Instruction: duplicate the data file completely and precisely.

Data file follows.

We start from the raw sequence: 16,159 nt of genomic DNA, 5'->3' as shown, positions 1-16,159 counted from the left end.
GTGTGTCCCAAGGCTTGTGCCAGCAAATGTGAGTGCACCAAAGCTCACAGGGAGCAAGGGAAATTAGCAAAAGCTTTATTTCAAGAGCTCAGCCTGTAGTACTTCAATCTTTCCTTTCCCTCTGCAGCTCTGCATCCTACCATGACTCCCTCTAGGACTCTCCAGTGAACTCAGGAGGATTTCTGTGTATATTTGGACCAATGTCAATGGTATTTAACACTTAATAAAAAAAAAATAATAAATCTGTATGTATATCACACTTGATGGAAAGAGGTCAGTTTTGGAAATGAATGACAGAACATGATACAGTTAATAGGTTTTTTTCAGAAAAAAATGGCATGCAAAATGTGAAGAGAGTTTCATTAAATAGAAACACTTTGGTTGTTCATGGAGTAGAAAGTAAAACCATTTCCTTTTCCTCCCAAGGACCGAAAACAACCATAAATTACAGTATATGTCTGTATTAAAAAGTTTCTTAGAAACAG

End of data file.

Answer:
We start from the raw sequence: 16,159 nt of genomic DNA, 5'->3' as shown, positions 1-16,159 counted from the left end.
GTGTGTCCCAAGGCTTGTGCCAGCAAATGTGAGTGCACCAAAGCTCACAGGGAGCAAGGGAAATTAGCAAAAGCTTTATTTCAAGAGCTCAGCCTGTAGTACTTCAATCTTTCCTTTCCCTCTGCAGCTCTGCATCCTACCATGACTCCCTCTAGGACTCTCCAGTGAACTCAGGAGGATTTCTGTGTATATTTGGACCAATGTCAATGGTATTTAACACTTAATAAAAAAAAAATAATAAATCTGTATGTATATCACACTTGATGGAAAGAGGTCAGTTTTGGAAATGAATGACAGAACATGATACAGTTAATAGGTTTTTTTCAGAAAAAAATGGCATGCAAAATGTGAAGAGAGTTTCATTAAATAGAAACACTTTGGTTGTTCATGGAGTAGAAAGTAAAACCATTTCCTTTTCCTCCCAAGGACCGAAAACAACCATAAATTACAGTATATGTCTGTATTAAAAAGTTTCTTAGAAACAG